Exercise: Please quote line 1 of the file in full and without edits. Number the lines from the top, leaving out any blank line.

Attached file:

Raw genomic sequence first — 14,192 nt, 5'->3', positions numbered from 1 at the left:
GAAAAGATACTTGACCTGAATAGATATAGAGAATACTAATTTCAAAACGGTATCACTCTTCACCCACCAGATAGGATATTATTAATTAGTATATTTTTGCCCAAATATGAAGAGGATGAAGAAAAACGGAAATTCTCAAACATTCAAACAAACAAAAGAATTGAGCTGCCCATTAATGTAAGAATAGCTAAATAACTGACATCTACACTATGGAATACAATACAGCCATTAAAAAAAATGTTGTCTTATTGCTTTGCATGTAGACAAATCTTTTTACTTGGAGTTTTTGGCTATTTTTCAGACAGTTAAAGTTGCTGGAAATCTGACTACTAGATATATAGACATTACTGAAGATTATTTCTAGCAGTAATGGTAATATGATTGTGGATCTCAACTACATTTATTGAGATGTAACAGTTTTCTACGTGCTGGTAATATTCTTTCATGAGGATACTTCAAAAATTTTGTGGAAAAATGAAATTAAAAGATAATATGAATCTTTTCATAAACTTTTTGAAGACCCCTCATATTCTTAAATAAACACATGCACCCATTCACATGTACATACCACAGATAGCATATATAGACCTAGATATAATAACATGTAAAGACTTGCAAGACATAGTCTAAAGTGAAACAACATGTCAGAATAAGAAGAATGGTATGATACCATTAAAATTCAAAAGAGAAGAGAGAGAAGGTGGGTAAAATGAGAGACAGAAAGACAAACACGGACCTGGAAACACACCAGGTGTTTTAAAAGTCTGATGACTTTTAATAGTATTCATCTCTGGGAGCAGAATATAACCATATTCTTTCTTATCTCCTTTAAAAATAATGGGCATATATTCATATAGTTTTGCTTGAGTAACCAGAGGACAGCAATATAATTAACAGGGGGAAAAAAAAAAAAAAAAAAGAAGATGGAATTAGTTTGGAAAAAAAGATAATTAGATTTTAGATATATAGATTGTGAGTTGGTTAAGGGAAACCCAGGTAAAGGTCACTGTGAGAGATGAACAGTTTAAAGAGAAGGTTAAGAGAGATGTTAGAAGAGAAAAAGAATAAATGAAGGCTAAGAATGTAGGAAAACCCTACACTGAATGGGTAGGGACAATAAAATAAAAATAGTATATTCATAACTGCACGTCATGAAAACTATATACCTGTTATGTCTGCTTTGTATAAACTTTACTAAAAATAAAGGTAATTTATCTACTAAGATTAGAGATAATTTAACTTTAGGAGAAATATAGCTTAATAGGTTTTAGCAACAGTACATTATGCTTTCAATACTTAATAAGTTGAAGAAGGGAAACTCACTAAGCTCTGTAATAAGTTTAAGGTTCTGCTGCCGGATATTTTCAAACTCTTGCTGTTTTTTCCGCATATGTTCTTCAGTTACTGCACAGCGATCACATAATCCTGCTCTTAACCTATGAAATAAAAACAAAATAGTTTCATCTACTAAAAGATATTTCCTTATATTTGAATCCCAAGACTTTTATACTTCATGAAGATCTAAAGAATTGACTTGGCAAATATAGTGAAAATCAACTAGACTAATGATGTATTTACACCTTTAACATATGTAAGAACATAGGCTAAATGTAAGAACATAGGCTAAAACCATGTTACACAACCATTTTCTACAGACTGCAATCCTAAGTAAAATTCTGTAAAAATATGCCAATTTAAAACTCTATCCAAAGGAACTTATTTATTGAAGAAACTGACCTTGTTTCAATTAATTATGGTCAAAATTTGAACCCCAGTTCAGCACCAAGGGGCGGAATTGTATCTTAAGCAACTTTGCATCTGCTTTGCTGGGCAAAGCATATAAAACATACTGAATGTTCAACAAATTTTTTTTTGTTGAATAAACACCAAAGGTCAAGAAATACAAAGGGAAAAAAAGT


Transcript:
Raw genomic sequence first — 14,192 nt, 5'->3', positions numbered from 1 at the left: